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The UK upgrade to its payments infrastructure is expected to add more than £3bn to GDP by 2026, but the potential of real-time payments is far greater.
According to a study from the Centre for Economics and Business Research (Cebr), software firm ACI Worldwide, and Global Data, if all payments were theoretically real-time, UK GDP could be up by £85bn by 2026.
A five-year programme led by retail payments authority Pay.uk, known as the UK’s New Payments Architecture programme, is modernising the UK’s legacy payment infrastructure, promising more choice in terms of payments options over more traditional payment types such as cards. This includes the increasing availability of real-time payments.
According to the report, real-time payments will add £3.3bn to the UK’s GDP by 2026. These payments add more liquidity to economies and generate more economic activity. However, it added that “untapped potential” is far greater.
Owen Good, head of economic advisory at the Centre for Economics and Business Research, said: “By enabling money to transfer between parties within seconds rather than days, real-time payments can significantly improve overall market efficiencies in the UK economy and play an important role in helping facilitate growth.”
He added that real-time payments improve liquidity in the financial system, which can stimulate economic growth.
“Our theoretical modelling suggests the impact of all payments being real-time could add 2.7% to formal GDP by 2026,” said Good. “However, this by no means suggests there is not a place for non-instant electronic payments or paper-based cash payments in the future.”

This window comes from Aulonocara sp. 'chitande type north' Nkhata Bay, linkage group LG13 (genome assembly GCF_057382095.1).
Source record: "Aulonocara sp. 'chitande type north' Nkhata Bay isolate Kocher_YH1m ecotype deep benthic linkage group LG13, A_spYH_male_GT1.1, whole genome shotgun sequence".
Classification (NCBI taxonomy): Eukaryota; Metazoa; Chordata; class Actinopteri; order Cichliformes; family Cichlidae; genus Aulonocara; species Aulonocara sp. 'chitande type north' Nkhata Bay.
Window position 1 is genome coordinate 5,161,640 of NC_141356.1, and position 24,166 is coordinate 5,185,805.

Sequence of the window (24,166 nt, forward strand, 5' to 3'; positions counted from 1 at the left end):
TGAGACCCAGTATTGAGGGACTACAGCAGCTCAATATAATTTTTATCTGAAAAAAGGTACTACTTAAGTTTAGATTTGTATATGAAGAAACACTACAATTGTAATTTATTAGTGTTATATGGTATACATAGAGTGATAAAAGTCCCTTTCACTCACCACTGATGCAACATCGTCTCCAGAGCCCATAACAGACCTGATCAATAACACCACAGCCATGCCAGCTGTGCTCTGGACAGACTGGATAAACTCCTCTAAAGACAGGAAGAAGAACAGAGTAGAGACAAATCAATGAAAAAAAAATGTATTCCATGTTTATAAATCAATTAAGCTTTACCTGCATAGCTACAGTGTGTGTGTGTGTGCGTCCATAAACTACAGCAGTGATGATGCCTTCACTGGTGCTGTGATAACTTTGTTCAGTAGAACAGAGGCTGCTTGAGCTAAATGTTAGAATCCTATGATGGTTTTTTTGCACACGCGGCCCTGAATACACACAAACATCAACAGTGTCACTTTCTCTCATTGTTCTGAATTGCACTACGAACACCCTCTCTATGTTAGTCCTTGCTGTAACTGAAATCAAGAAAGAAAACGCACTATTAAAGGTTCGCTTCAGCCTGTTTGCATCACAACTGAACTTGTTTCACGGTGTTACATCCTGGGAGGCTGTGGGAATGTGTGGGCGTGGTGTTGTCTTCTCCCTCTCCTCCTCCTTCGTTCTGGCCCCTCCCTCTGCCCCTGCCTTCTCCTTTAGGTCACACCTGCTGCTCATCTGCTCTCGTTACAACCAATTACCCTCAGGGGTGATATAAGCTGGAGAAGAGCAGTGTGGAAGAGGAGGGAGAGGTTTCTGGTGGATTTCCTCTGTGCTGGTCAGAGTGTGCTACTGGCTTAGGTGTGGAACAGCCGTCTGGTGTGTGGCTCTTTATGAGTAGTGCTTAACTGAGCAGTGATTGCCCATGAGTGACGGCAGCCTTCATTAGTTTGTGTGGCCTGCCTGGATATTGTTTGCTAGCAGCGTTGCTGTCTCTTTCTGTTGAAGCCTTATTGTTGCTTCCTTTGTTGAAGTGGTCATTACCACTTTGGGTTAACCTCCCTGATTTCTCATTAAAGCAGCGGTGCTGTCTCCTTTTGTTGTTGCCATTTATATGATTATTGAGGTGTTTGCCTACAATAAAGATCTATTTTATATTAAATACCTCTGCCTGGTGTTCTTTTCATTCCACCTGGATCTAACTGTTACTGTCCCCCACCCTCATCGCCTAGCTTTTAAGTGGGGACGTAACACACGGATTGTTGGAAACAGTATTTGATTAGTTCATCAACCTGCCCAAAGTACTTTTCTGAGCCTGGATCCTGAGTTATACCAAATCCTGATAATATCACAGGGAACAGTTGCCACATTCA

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Craig Ramsey, head of real-time payments at software supplier ACI Worldwide, said real-time payments will be at the heart of the global payments landscape and could unlock economic growth.
He said that developing nations are getting ahead of developed countries because they don’t have legacy payments systems to deal with. For example, India and Brazil are forecast to add $45.9bn and $37.6bn of additional GDP by 2026 respectively, fuelled by strong real-time payments growth.
“As it stands, emerging countries are leading the way and are outpacing developed nations in real-time adoption, growth and the associated economic benefits,” said Ramsey. “This is largely down to the agility and flexibility of the modernised payments infrastructure in those countries, and the new, innovative payments services that are being offered to consumers and businesses because of it.”
He said the UK must modernise its ageing payments infrastructure and embrace the New Payments Architecture with open arms if it is to enjoy the economic benefits.